(Well, I told it briefly back in 2004 when it actually happened... you can read about it here.)
I guess, actually, that gives you the gist of what went down but not in all it's
I was 22 years old, engaged to my Scotsman, and in the process of filling out my visa application forms to move to Scotland to live with him forever. I was still at University, finishing my English major, and I had a crazy professor, Dr MacRae, who was a major Scotophile (Celtophile? Caledophile?). She told me about a Burns Supper organised by the Fayetteville League of American-Scottish Bastards, or whatever their official title was, and invited me to join her.
I (apparently, according to the above-linked story) paid $22 for my ticket and looked forward to my first experience as a fellow American Scottish-wannabe.
I admit, I had no idea how to dress for the occasion. I now believe this to have been my primary mistake. I couldn't get in touch with Scott that evening due to the time difference, as I tried to decide what to wear, so I opted for semi-casual - a nice pair of jeans with a pretty green jumper, and stylish shoes.
When I arrived at the hotel (and it was just a normal Comfort Inn, we aren't talking the Hilton here), I was escorted to a meeting room decked out in green tartan and thistle centrepieces. I handed over my ticket and scanned the room nervously for Dr MacRae; no where to be seen. I plucked up some nerve, and approached a half-empty table and asked if I could have a seat. A shriveled, faux-riche woman in a velvet evening gown (and no Scottish accent, mind you) informed me that all the seats at her table were taken. So I went to the next half-empty table. An overweight jerk in full Highland regalia and a monocle (okay, I might be imagining the monocle) told me the same (with no Scottish accent, either *cough*). Table to table, I was given the same line by kilted and evening-gowned men and women with lots of money, an obsession with Scotland and a superiority complex due to some ancient ancestor who may or may not have been a sheep rustler somewhere in Leith four centuries ago. No one let me sit at their table. Finally, I just stood by the door, embarrassed and under-dressed, waiting for Dr MacRae to arrive, gazing longingly at the still-empty chairs at nearly every table.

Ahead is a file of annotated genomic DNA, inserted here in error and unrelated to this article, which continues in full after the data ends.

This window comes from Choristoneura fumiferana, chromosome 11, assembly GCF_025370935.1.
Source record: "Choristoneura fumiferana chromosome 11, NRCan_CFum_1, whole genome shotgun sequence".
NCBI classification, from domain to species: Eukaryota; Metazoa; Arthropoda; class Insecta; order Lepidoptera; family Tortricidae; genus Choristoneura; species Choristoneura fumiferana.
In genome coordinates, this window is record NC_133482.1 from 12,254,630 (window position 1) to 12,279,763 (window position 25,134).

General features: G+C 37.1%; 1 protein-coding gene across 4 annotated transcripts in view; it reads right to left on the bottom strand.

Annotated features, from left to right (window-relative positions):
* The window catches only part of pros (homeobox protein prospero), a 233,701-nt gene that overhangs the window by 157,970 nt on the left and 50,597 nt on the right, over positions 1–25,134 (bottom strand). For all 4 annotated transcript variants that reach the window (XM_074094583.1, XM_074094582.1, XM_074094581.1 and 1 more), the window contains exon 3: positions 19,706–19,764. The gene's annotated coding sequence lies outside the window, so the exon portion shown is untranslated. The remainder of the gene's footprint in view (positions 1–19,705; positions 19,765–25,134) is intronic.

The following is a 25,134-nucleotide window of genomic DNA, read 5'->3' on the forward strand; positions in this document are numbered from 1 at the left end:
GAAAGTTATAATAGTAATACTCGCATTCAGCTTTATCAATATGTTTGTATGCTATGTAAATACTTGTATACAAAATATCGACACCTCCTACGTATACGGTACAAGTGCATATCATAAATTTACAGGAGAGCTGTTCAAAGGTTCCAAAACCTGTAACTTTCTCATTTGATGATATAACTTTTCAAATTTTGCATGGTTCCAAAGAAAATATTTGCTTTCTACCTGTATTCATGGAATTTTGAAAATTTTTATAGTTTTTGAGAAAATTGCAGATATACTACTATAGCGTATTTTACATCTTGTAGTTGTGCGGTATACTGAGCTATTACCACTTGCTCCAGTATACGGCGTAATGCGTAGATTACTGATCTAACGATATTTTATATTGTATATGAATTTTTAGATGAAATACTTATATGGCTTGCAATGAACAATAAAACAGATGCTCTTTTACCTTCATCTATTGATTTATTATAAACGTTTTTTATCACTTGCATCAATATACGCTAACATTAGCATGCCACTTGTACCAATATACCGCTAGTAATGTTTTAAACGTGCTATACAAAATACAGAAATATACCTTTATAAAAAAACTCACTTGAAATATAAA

Then, the bagpipes started, and a man brought out the haggis, and I was still standing at the back with nowhere to sit and no one to sit with. Fighting back angry tears, I quietly slipped out the door and headed back through the lobby, out the glass doors, and back into my car.
I was raging. And humiliated. Perhaps a few of those people had been genuine Scottish ex-pats, but I felt I had just as much right to be there as the rest of them, as one who was immigrating to Scotland in only a few short months. Not to mention one who had paid for a ticket! The next day, my professor asked me where I'd been, apologising for being fifteen minutes late. She was horrified when I told her my story. (I did, somehow, win a raffle prize though, which she had kindly accepted for me.)
I raided the freezer and produced frozen corn, cauliflower, Brussels sprouts, Aunt Bessie's mashed potatoes and Tesco's Finest miniature steak pies. To help Scott with his keto diet, I also got out some bacon and eggs, and in the end decorated our table with a delightfully untraditional yet tasty (and mostly keto-friendly) Burns Supper of steamed veg, microwaved mash, fried bacon, devilled eggs, mini steak pies and a beautiful, flavourful haggis.
I don't know what Rabbie himself would've said to such a mix-n-matched meal, but I imagine it would've been something along the lines of 'Sae the Lord be thankit'. It was yummy. Scott read part of the 'Address to a Haggis', we taught the children the Selkirk Grace, and Fifi and Lolly spent the entire meal making up some crazy version of 'Auld Lang Syne' which included Robert Burns' name in it ('Burns lang syne' or something like that). Fifi and Lolly both tasted the haggis (Fifi didn't like it, Lolly did), and even Jaguar had his first taste of the Scottish delicacy. It was a special little evening.
Finally, though it was nothing official and there were no bagpipes, I have partaken in a Burns Supper at last. I can finally begin to heal from that painful memory in the days of yore.
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